This content is current only at the time of printing. This document was printed on 2 July 2020. A current copy is located at https://apvma.gov.au/node/909
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Guidelines for therapeutic pet foods that require registration as veterinary chemical products
Many veterinary products, but not all, need to be registered by the APVMA before they can be sold in Australia.. It’s important that anyone wanting to develop or market a new veterinary product understands the rules that determine whether their product needs to be registered. If your product does need registration, Australian law requires you to register your veterinary product before it can be sold in the Australian marketplace, or you will face severe penalties.
By veterinary products, the APVMA means items that are defined by the legislative framework as 'veterinary chemical products'. Veterinary chemical products may also be known as veterinary medicines and may include veterinary chemical products that may be excluded from registration.
Some products clearly and unambiguously need to be registered—for example, those with an obvious dose or defined clinical use—while others are not so clear cut. In between these very clear cases, a number of factors must be considered to work out whether a particular product needs to be registered before it can be legally sold in the Australian marketplace.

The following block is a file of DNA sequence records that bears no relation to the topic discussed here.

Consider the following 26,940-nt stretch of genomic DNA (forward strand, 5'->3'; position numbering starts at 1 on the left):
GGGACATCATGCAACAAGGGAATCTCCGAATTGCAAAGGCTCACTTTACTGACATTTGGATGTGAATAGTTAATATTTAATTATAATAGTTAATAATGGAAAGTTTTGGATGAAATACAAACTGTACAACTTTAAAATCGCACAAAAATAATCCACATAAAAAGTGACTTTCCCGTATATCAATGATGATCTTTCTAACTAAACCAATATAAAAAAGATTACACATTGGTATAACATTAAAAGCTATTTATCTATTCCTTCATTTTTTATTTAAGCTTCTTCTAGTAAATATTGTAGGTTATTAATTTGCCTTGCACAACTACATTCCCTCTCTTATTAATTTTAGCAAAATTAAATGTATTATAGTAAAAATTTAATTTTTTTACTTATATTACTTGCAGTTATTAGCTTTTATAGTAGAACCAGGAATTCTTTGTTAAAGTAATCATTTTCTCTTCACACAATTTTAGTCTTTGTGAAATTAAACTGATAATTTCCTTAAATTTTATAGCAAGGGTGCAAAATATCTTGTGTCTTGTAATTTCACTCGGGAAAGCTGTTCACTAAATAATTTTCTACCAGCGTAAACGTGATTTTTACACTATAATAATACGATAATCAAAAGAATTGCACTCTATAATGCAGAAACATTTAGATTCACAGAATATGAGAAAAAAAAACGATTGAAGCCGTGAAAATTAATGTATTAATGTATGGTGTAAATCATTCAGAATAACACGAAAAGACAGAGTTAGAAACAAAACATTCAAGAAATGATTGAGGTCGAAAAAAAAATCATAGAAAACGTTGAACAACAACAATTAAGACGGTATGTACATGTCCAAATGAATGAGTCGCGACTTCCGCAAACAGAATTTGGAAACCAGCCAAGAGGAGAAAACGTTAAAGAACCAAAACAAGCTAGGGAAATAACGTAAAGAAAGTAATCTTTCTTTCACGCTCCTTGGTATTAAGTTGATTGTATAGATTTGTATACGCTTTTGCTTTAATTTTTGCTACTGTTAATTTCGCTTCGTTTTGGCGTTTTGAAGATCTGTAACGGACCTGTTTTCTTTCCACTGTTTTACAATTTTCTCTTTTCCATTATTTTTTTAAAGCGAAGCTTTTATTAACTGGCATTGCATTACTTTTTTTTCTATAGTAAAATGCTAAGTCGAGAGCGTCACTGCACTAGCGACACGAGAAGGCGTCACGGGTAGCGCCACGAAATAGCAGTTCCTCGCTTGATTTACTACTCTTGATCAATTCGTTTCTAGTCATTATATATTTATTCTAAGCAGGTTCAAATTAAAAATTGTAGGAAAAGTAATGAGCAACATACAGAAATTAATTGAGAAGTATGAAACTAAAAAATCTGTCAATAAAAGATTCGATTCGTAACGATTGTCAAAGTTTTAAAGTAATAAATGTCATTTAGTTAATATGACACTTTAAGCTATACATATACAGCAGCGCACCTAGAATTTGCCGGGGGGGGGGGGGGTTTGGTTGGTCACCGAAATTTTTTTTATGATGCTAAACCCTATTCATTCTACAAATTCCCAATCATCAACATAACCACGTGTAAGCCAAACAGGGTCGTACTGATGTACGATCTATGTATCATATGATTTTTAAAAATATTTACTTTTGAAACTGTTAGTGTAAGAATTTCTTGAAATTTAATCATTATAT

This guideline helps applicants to determine which pet-food products are likely to require registration with the APVMA. This guideline also advises you what information you should submit with an application for a therapeutic pet food.
Many pet food products will be excluded from the scope of the APVMA’s regulation by the requirements of the 2015 reforms which come into effect on 5 in March 2015. These products, which are referred to as ‘excluded nutritional or digestive products’, will not require registration.
To be excluded under the 2015 reforms, a pet food must be one that is fed to, and voluntarily consumed by an animal and must meet certain requirements for ingredients, claims, labelling and manufacture. These requirements are summarised here. You can also use the Registration self-assessment tool (veterinary) for guidance on whether an animal feed requires registration.